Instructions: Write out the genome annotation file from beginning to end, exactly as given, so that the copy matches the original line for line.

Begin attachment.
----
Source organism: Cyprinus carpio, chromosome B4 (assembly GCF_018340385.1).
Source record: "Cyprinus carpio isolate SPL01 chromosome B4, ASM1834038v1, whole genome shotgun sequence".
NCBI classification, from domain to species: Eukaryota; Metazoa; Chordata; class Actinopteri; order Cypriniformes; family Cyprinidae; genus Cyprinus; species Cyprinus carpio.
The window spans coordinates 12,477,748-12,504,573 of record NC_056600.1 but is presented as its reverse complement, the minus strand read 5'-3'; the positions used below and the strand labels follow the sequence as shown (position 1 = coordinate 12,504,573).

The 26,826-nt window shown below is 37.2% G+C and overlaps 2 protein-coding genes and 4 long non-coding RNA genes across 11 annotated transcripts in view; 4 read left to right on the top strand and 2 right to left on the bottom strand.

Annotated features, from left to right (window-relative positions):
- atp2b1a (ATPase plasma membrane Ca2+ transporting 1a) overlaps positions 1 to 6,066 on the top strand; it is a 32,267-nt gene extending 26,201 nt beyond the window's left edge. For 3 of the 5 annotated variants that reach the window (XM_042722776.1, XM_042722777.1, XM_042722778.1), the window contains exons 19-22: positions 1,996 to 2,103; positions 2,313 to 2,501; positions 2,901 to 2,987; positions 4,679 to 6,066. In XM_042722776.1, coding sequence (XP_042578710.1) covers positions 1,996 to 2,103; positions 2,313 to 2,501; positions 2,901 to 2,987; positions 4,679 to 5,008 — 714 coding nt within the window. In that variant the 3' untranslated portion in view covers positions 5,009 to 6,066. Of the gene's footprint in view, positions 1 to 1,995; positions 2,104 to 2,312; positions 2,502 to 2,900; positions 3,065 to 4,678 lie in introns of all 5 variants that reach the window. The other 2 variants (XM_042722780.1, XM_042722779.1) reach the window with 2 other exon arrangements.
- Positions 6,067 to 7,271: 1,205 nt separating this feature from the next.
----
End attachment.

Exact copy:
Source organism: Cyprinus carpio, chromosome B4 (assembly GCF_018340385.1).
Source record: "Cyprinus carpio isolate SPL01 chromosome B4, ASM1834038v1, whole genome shotgun sequence".
NCBI classification, from domain to species: Eukaryota; Metazoa; Chordata; class Actinopteri; order Cypriniformes; family Cyprinidae; genus Cyprinus; species Cyprinus carpio.
The window spans coordinates 12,477,748-12,504,573 of record NC_056600.1 but is presented as its reverse complement, the minus strand read 5'-3'; the positions used below and the strand labels follow the sequence as shown (position 1 = coordinate 12,504,573).

The 26,826-nt window shown below is 37.2% G+C and overlaps 2 protein-coding genes and 4 long non-coding RNA genes across 11 annotated transcripts in view; 4 read left to right on the top strand and 2 right to left on the bottom strand.

Annotated features, from left to right (window-relative positions):
- atp2b1a (ATPase plasma membrane Ca2+ transporting 1a) overlaps positions 1 to 6,066 on the top strand; it is a 32,267-nt gene extending 26,201 nt beyond the window's left edge. For 3 of the 5 annotated variants that reach the window (XM_042722776.1, XM_042722777.1, XM_042722778.1), the window contains exons 19-22: positions 1,996 to 2,103; positions 2,313 to 2,501; positions 2,901 to 2,987; positions 4,679 to 6,066. In XM_042722776.1, coding sequence (XP_042578710.1) covers positions 1,996 to 2,103; positions 2,313 to 2,501; positions 2,901 to 2,987; positions 4,679 to 5,008 — 714 coding nt within the window. In that variant the 3' untranslated portion in view covers positions 5,009 to 6,066. Of the gene's footprint in view, positions 1 to 1,995; positions 2,104 to 2,312; positions 2,502 to 2,900; positions 3,065 to 4,678 lie in introns of all 5 variants that reach the window. The other 2 variants (XM_042722780.1, XM_042722779.1) reach the window with 2 other exon arrangements.
- Positions 6,067 to 7,271: 1,205 nt separating this feature from the next.